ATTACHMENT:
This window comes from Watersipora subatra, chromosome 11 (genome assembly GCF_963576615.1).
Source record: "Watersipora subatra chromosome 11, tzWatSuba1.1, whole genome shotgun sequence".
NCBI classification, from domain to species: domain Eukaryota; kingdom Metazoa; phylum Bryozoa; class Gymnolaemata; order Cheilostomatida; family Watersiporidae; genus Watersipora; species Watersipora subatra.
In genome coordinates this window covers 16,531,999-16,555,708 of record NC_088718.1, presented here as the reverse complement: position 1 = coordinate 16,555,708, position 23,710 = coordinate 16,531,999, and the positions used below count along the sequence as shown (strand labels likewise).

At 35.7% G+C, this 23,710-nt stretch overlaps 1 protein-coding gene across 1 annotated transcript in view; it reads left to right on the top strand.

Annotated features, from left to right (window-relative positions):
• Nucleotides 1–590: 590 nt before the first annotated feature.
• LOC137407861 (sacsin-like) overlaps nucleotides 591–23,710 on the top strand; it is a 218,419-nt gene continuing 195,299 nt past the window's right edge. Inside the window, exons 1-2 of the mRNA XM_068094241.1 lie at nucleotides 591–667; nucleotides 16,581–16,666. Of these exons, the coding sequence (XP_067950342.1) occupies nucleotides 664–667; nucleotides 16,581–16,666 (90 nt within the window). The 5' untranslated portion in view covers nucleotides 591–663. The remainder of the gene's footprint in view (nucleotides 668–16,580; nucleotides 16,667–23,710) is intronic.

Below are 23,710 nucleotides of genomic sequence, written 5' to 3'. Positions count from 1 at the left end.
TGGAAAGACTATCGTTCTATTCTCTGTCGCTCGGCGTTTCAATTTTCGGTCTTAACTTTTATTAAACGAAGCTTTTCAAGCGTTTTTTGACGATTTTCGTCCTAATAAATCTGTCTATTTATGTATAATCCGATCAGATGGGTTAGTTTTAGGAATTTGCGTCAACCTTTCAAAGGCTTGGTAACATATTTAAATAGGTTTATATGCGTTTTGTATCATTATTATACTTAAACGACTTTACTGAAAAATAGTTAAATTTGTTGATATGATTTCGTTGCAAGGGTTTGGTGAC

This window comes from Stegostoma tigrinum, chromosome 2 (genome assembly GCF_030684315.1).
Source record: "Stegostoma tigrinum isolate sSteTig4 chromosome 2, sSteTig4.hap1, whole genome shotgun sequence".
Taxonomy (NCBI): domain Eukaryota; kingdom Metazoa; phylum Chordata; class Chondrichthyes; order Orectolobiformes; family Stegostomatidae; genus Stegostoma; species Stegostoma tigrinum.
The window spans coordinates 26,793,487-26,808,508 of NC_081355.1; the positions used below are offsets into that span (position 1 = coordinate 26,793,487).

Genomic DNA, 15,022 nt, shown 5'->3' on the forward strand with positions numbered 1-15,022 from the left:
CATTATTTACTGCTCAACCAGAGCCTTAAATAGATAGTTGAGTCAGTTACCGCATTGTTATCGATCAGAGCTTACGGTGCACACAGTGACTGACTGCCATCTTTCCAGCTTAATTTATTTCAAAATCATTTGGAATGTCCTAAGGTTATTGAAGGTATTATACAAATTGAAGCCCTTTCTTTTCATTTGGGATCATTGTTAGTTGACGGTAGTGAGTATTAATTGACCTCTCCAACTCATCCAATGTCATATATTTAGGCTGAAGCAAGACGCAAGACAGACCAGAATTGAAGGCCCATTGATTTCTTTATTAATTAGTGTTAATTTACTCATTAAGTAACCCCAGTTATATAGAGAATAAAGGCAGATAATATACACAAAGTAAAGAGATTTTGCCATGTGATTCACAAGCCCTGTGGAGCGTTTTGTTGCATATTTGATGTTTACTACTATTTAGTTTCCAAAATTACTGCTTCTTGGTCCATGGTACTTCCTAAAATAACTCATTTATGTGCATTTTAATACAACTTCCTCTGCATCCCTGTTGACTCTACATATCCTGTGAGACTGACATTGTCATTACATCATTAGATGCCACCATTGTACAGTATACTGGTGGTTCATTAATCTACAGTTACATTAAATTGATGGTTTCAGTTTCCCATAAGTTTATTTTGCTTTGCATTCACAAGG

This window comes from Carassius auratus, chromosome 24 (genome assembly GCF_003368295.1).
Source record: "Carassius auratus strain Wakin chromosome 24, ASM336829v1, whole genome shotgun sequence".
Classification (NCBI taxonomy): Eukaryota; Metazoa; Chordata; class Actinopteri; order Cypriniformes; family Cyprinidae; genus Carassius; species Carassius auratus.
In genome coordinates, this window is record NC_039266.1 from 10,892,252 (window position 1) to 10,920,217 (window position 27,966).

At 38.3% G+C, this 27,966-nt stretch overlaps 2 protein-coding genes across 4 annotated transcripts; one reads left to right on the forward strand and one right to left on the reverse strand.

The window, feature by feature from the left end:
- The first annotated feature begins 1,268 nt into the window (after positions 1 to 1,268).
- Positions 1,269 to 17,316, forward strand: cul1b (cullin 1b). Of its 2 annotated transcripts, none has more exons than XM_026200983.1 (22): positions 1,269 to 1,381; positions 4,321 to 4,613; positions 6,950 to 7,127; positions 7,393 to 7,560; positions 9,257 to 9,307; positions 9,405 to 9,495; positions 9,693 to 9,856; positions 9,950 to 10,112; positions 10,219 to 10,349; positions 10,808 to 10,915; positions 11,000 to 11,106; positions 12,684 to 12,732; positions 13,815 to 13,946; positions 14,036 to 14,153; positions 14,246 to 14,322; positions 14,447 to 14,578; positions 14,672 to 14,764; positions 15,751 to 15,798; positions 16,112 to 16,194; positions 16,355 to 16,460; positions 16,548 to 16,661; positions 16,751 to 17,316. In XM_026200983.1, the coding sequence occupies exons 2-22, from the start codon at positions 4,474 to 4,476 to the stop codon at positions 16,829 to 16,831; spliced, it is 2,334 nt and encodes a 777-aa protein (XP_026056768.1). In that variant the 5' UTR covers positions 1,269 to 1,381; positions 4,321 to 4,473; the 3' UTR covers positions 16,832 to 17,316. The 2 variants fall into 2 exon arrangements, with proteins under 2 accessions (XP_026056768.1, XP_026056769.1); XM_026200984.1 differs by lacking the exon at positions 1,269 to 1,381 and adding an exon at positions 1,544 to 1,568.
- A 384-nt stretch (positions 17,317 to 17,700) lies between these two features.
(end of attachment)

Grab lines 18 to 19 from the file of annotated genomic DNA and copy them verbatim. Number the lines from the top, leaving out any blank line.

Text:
Source record: "Carassius auratus strain Wakin chromosome 24, ASM336829v1, whole genome shotgun sequence".
Classification (NCBI taxonomy): Eukaryota; Metazoa; Chordata; class Actinopteri; order Cypriniformes; family Cyprinidae; genus Carassius; species Carassius auratus.